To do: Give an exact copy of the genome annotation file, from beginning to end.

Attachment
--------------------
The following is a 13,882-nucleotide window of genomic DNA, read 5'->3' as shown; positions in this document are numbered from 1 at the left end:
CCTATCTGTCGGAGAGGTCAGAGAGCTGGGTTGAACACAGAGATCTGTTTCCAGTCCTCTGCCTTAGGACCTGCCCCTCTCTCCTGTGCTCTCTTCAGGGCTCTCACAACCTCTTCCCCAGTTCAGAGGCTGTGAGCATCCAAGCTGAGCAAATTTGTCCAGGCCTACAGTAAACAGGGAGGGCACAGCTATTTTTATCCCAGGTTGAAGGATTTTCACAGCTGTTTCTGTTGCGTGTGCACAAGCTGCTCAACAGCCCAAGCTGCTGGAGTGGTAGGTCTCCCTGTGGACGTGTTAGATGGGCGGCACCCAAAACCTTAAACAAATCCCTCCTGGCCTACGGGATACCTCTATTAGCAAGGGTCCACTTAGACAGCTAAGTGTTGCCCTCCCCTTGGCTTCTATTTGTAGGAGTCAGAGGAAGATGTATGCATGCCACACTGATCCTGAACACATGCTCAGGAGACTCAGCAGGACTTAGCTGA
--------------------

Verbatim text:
The following is a 13,882-nucleotide window of genomic DNA, read 5'->3' as shown; positions in this document are numbered from 1 at the left end:
CCTATCTGTCGGAGAGGTCAGAGAGCTGGGTTGAACACAGAGATCTGTTTCCAGTCCTCTGCCTTAGGACCTGCCCCTCTCTCCTGTGCTCTCTTCAGGGCTCTCACAACCTCTTCCCCAGTTCAGAGGCTGTGAGCATCCAAGCTGAGCAAATTTGTCCAGGCCTACAGTAAACAGGGAGGGCACAGCTATTTTTATCCCAGGTTGAAGGATTTTCACAGCTGTTTCTGTTGCGTGTGCACAAGCTGCTCAACAGCCCAAGCTGCTGGAGTGGTAGGTCTCCCTGTGGACGTGTTAGATGGGCGGCACCCAAAACCTTAAACAAATCCCTCCTGGCCTACGGGATACCTCTATTAGCAAGGGTCCACTTAGACAGCTAAGTGTTGCCCTCCCCTTGGCTTCTATTTGTAGGAGTCAGAGGAAGATGTATGCATGCCACACTGATCCTGAACACATGCTCAGGAGACTCAGCAGGACTTAGCTGA